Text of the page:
Updated: Mar 12, 2019
The story of Sir Ronald Cohen’s rise from refugee to riches to becoming the leader of a financial revolution poised to change the way we help society’s neediest people is one that’s often told. But, as one writer dryly noted, not many revolutionaries have hundreds of millions in the bank.
“It's part of the reason I want to help people now. I can empathize with their need to be successful,” Cohen says of arriving in England at age 11, his family penniless and having fled religious persecution in Egypt. “It creates a need in you to succeed, and generates a greater motivation to succeed economically and financially.”
At age 26, Cohen founded one of the UK’s most successful venture capital firms. At mid-life and the height of success, he turned his attention to impact investment. Ten years ago, he was the driving force behind the world’s first Social Impact Bond – a program to reduce recidivism in newly released repeat offenders from Peterborough prison.
In this video clip, Cohen explains the Peterborough project:
Cohen has the ear of politicians and investors around the world. As leader of the G8 Social Impact Investment Taskforce the organization has grown to include thirty plus countries. For those who oppose the idea of private investors profiting from social programs, Cohen’s flaw is his refusal or inability to see the other side.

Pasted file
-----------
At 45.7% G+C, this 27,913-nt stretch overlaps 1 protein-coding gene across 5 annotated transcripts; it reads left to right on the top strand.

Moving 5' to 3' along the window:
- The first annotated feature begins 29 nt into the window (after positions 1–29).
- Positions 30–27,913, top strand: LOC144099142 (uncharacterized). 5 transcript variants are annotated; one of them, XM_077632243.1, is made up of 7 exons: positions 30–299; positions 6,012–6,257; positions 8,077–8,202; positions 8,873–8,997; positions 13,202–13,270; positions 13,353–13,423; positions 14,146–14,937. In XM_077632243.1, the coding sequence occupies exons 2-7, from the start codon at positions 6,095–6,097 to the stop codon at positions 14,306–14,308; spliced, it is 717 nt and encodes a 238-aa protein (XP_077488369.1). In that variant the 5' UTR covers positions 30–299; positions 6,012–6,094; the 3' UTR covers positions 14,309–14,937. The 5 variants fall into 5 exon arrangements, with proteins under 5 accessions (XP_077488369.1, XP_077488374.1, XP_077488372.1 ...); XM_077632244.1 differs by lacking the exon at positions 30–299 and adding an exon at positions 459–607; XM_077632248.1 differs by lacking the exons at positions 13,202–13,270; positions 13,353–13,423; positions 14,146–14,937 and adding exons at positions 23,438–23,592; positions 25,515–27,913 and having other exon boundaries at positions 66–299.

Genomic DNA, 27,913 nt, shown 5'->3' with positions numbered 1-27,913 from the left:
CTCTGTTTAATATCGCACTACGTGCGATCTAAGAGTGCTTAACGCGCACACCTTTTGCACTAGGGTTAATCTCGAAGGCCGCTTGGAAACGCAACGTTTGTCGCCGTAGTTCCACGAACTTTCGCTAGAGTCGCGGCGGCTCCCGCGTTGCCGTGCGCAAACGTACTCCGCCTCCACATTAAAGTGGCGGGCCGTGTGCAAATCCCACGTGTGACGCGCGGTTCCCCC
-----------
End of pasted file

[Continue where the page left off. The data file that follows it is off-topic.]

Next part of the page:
In this video clip, Larry Brown, president of Canada’s National Union of Public and General Employees (NUPGE), recalls debating Cohen on a United Nations panel:
One of the co-designers and investors in the Peterborough SIB with Cohen was Caroline Mason, Executive Director of the UK’s Esmée Fairbairn Foundation. “Sir Ronald hasn't got to where he's got today by seeing barriers or worrying about too many of the nuances,” says Mason, who believes SIBs have failed to live up to their promise.